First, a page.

Both are from Verviers, the town in eastern Belgium where early last year a major terrorist plot was foiled by a police raid that left two terrorists dead. Both have their roots in Morocco, while the Facebook image of the policeman that Jadaoun posted, mentions four mutual friends. It has to be stressed that most of Jadaoun’s connections looked like old friends from Verviers without any semblance of extremist views.
When asked, the policeman stated that he knew about the threat and that relevant authorities were dealing with it. He denied any personal acquaintance with Jadaoun. He also asked not to publish anything about the threat — a request we have honored until the Belgian newspaper L’Avenir broke the news in its Thursday’s edition. It mentioned that the policeman gets special protection as a result of the threat.
Tarik Jadaoun — also known as ‘Abou Hamza al-Belgiki’ and ‘Abou Abbas al-Belgiki’ — is a notorious Belgian within IS. After the raid in Verviers, he was named as one of the dead by several sources, including a prominent Twitter supporter of the terrorist group. The news that he had died, turned out to be false. Until today, it even isn’t clear whether Jadaoun had anything to do with the plot. But he is certainly connected to the entourage of Abdelhamid Abaaoud, the well-known protagonist.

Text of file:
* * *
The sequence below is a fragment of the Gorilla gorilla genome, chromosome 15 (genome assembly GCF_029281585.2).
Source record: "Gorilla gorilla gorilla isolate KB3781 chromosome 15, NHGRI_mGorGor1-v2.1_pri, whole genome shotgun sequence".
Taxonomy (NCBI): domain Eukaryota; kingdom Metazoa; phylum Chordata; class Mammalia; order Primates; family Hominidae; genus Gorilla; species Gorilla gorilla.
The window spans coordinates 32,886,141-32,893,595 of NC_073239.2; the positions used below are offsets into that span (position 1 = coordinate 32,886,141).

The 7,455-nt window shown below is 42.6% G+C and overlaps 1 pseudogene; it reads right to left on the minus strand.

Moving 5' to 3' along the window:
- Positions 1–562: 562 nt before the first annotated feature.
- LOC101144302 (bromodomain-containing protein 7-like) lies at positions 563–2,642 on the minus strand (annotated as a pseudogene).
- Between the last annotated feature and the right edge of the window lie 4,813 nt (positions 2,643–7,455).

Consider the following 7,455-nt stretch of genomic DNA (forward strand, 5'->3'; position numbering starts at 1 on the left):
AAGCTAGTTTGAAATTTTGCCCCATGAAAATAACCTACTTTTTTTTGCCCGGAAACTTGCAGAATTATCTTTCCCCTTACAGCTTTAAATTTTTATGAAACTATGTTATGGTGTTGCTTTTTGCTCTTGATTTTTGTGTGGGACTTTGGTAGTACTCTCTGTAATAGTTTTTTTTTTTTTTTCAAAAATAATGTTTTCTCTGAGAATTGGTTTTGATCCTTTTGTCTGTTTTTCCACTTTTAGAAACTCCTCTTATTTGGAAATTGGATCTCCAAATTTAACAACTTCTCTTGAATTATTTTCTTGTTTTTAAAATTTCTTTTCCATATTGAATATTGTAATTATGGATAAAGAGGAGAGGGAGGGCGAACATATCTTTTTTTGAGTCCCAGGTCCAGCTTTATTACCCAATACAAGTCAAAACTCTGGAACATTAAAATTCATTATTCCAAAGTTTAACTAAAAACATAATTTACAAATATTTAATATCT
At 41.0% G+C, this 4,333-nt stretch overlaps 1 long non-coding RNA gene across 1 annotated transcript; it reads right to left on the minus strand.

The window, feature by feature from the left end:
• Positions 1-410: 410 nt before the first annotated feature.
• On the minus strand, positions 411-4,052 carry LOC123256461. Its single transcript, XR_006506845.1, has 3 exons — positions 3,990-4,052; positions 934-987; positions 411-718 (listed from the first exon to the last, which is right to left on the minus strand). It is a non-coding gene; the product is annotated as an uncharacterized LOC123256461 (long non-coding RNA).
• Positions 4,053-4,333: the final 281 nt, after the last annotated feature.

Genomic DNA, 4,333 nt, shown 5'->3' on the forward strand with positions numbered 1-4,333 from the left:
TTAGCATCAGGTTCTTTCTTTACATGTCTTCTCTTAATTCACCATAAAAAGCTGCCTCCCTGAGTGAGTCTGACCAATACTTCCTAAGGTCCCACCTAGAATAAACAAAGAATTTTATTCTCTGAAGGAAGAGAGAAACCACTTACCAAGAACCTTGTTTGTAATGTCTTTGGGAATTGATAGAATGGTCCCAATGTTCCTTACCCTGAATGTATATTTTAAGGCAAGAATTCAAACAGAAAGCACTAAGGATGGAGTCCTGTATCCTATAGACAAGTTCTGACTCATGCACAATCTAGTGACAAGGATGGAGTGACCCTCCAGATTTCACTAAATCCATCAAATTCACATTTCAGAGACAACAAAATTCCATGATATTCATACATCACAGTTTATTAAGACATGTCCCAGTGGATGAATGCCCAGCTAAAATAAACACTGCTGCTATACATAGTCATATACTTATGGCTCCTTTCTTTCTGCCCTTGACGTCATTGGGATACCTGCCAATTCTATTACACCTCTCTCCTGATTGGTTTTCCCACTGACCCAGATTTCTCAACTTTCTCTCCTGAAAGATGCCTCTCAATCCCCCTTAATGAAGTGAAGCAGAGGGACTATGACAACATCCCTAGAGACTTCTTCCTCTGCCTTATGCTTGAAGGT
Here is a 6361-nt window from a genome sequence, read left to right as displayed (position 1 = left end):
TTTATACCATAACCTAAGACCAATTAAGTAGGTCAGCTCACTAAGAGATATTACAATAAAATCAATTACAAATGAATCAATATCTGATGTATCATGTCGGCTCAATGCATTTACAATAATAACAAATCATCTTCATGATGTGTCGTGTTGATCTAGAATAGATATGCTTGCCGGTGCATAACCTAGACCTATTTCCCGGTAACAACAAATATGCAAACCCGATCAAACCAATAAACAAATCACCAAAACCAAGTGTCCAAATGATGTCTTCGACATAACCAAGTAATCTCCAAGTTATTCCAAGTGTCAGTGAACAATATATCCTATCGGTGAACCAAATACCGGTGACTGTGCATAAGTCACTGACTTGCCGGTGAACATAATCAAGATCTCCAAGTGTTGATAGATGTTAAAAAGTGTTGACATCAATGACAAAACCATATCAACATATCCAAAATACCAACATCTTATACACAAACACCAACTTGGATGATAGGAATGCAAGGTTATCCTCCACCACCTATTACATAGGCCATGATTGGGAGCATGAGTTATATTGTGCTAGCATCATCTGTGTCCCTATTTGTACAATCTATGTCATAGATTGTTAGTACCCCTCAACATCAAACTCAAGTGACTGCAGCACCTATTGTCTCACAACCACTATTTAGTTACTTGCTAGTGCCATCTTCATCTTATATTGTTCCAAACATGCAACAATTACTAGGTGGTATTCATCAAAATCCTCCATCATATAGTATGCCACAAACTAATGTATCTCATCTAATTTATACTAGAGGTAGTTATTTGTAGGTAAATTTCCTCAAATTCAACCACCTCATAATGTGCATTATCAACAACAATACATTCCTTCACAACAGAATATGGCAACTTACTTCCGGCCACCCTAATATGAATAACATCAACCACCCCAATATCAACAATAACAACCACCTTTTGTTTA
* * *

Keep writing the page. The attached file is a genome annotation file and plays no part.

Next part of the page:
On Facebook, he befriended the Frenchman Fabien Clain, a veteran of jihadist activity who left for Syria himself and could be heard in the audio message with which IS has claimed the Paris attacks. Several sources have pointed already to Clain as one of the possible masterminds. Jadaoun was also mentioned in a recent article of the French daily Le Monde as one of the very first extremist friends of Reda Hame, a French recruit of Abaaoud sent back to Europe last summer already in order to commit a terrorist attack.
Jadaoun himself has repeatedly made clear that he is willing to shed blood in the West. “If I ever come back to Belgium, it will be armed”, he wrote on Facebook in the fall of 2014 already. “I will get even with the devil’s worshippers in the name of Allah.” In March of last year, he vowed that IS will destroy his former home country. “We have brothers anywhere, only waiting for an order to attack”, he told a French journalist.
In a video that appeared on Jadaoun’s Facebook page shortly before it was suspended this week, he named Mosul as his current place of residence.